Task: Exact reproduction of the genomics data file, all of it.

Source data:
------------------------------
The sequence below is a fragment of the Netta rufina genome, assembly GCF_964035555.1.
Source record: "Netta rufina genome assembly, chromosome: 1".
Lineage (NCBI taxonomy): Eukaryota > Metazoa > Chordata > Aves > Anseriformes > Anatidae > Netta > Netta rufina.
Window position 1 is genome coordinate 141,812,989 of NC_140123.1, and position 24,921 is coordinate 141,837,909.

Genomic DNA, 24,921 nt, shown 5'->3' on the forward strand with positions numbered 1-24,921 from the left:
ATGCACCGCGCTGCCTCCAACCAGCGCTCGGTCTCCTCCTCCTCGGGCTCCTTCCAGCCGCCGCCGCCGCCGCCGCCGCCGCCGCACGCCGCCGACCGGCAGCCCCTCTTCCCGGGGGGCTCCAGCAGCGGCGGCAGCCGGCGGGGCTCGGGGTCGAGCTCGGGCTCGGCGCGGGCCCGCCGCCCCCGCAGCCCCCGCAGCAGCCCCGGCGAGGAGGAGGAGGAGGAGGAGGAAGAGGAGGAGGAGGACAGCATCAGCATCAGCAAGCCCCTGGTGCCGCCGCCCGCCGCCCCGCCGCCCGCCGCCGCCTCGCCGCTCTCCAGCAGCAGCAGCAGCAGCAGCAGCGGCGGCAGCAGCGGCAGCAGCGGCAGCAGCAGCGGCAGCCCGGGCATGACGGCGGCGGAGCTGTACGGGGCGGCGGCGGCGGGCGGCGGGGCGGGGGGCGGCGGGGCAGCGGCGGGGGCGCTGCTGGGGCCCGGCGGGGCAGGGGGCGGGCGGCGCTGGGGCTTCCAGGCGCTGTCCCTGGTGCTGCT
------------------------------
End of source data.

The sequence below is a fragment of the Netta rufina genome, assembly GCF_964035555.1.
Source record: "Netta rufina genome assembly, chromosome: 1".
Lineage (NCBI taxonomy): Eukaryota > Metazoa > Chordata > Aves > Anseriformes > Anatidae > Netta > Netta rufina.
Window position 1 is genome coordinate 141,812,989 of NC_140123.1, and position 24,921 is coordinate 141,837,909.

Genomic DNA, 24,921 nt, shown 5'->3' on the forward strand with positions numbered 1-24,921 from the left:
ATGCACCGCGCTGCCTCCAACCAGCGCTCGGTCTCCTCCTCCTCGGGCTCCTTCCAGCCGCCGCCGCCGCCGCCGCCGCCGCCGCACGCCGCCGACCGGCAGCCCCTCTTCCCGGGGGGCTCCAGCAGCGGCGGCAGCCGGCGGGGCTCGGGGTCGAGCTCGGGCTCGGCGCGGGCCCGCCGCCCCCGCAGCCCCCGCAGCAGCCCCGGCGAGGAGGAGGAGGAGGAGGAGGAAGAGGAGGAGGAGGACAGCATCAGCATCAGCAAGCCCCTGGTGCCGCCGCCCGCCGCCCCGCCGCCCGCCGCCGCCTCGCCGCTCTCCAGCAGCAGCAGCAGCAGCAGCAGCGGCGGCAGCAGCGGCAGCAGCGGCAGCAGCAGCGGCAGCCCGGGCATGACGGCGGCGGAGCTGTACGGGGCGGCGGCGGCGGGCGGCGGGGCGGGGGGCGGCGGGGCAGCGGCGGGGGCGCTGCTGGGGCCCGGCGGGGCAGGGGGCGGGCGGCGCTGGGGCTTCCAGGCGCTGTCCCTGGTGCTGCT